In the wake of George Floyd’s death, community members across the Twin Cities are banding together to support each other, local businesses and displaced community members.
Nick Blanco moved to Alaska for a different type of life. “It’s really satisfying to live off the land,” Blanco says. “You’re responsible for doing a lot of what you need on a daily basis, and I really enjoy that.”
“Peaceful” and “dreamy” are some of the words Alli Neuhaus uses to describe the moment she captured her photo, Early Morning Canoe on the Lake. “It almost didn’t feel like reality,” Neuhaus says. “It feels like a whole different world; you’re away from everyone.”
If you make a trip to the grocery store on April 29 or 30, it’s likely you will receive a free Tootsie Roll as you walk out. That’s because the Knights of Columbus, a Catholic-based fraternal organization with an active council in White Bear Lake, hosts their yearly Tootsie Roll drive.
The morning after a rainfall, Julie Orloske was at her home in White Bear Lake, gazing out the window. It was an ordinary scene, but something about it caught her eye.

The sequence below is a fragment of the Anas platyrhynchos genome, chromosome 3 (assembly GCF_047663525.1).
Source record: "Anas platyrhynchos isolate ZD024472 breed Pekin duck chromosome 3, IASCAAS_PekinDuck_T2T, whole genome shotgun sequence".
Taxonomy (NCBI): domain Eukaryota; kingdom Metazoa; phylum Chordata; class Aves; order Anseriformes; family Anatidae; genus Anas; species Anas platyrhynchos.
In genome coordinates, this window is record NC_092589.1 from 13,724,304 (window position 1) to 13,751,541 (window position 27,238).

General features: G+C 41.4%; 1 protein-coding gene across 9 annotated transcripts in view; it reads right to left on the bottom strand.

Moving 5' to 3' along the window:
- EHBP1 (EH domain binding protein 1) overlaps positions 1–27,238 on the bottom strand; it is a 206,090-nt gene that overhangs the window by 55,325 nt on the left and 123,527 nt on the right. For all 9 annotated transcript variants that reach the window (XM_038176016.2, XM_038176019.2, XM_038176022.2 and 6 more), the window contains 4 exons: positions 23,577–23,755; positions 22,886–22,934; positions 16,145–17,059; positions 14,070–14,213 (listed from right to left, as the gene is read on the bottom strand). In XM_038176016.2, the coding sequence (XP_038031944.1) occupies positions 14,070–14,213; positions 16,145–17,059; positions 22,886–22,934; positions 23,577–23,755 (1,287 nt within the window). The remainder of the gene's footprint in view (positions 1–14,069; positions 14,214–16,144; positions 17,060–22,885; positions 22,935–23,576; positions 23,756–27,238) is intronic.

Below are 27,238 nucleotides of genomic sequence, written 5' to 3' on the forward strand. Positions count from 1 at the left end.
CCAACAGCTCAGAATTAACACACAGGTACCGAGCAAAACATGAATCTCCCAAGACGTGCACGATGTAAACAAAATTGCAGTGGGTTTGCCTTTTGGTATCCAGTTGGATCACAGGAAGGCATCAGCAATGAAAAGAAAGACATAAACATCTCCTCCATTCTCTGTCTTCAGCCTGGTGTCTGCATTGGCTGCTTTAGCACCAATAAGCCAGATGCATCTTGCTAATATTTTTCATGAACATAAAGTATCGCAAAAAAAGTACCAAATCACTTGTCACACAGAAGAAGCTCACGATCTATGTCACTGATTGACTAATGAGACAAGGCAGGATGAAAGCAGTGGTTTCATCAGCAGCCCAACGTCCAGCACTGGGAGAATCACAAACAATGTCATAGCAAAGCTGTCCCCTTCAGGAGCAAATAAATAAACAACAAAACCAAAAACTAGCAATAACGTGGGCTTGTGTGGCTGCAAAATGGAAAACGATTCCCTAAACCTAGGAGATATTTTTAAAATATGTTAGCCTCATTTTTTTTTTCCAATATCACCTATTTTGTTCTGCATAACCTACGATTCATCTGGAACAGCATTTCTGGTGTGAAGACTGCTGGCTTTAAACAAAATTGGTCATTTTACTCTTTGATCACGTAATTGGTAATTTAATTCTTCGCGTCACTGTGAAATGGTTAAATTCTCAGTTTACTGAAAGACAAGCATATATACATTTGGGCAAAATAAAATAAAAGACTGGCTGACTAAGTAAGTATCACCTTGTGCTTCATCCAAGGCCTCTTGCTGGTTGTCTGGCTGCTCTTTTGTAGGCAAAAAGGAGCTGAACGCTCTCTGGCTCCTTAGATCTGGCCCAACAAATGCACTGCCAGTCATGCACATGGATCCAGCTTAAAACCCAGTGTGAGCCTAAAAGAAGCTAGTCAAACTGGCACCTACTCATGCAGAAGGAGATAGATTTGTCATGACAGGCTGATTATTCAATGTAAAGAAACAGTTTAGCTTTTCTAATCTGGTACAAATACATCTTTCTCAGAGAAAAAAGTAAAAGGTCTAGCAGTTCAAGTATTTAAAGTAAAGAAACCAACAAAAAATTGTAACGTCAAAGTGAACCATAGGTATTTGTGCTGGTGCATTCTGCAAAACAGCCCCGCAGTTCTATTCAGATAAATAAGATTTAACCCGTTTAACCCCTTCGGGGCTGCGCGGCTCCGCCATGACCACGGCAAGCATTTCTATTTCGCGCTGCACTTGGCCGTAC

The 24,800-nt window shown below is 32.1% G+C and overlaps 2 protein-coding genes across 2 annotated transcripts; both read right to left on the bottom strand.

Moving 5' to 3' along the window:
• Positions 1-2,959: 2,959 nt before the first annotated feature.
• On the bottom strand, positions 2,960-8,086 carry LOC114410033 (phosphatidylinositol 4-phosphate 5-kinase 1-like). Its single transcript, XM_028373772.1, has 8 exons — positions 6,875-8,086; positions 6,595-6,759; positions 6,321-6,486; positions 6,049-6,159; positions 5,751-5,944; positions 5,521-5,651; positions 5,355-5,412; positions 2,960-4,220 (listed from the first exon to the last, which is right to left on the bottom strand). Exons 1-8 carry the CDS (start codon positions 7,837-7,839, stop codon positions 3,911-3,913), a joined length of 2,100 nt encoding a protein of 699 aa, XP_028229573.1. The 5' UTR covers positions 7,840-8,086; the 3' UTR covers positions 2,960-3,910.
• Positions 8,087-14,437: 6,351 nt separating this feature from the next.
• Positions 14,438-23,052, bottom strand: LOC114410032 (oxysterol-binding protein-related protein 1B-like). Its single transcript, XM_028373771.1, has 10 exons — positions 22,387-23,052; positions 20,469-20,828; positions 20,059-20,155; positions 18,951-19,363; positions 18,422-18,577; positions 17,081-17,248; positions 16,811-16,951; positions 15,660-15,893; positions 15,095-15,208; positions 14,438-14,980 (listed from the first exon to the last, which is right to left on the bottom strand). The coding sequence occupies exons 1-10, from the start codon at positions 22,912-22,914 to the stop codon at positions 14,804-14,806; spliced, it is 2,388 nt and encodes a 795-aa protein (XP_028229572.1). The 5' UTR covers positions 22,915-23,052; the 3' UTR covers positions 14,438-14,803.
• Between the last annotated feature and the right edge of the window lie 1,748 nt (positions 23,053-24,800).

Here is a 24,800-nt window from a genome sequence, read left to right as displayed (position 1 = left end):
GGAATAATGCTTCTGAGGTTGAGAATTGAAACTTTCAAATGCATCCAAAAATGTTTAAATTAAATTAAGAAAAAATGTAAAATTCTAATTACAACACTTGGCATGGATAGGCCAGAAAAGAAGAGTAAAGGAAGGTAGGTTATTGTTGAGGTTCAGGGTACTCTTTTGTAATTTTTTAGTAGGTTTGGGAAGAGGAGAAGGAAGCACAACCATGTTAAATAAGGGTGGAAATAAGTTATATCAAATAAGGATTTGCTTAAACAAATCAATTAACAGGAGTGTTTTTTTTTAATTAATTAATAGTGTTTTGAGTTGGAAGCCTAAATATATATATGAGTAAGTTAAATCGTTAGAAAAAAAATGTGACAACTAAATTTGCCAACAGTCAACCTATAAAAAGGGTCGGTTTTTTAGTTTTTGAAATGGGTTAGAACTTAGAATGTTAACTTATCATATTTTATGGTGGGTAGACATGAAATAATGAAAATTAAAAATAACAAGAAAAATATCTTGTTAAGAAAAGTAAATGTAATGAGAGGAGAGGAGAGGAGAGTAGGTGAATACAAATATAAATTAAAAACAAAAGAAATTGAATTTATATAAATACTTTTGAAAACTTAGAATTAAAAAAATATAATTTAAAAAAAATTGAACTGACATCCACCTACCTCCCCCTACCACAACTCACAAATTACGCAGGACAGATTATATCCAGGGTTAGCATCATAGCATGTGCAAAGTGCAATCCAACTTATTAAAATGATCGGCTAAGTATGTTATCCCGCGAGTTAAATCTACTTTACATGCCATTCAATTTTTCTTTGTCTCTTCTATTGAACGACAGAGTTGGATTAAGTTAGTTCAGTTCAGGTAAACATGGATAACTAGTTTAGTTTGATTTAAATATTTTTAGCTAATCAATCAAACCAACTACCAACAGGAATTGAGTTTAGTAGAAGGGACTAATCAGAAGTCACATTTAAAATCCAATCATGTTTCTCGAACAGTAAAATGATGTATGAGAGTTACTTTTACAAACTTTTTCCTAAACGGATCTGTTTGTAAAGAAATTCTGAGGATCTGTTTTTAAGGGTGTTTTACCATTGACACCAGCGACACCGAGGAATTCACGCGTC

FOOD & RESTAURANTS
Best Patio Dining
Rudy's Redeye Grill
Rudy’s Redeye Grill
The church, in addition to opening their bread oven to the community each month, conducts classes on several types of bread from challah to whole wheat with currants and walnuts.
The Hazelden Betty Ford Foundation, one of the world’s foremost addiction treatment providers, began in Center City, Minn., and is still headquartered there.
The White Bear Lake area is rich with history and numerous historic places that connect us to the past. Here are four true treasures on the NRHP list.
Cyrus B. Cobb House
2199 First St., White Bear Lake
Although it’s undoubtedly a sports photo, Neal Burke’s NHL Prospect isn’t your typical action shot. Featuring a young hockey player partially shrouded in shadow, Burke’s stunning play of shadow and light made this close-up portrait especially memorable.
Longtime host of Northeast Journal , Joe Cullen, and his wife, Tahni, remember feeling overwhelmed when their son Josiah was diagnosed with nonverbal autism. Their challenge, they say, was best summed up in a single phrase: “No known cause, no known cure, lifelong.“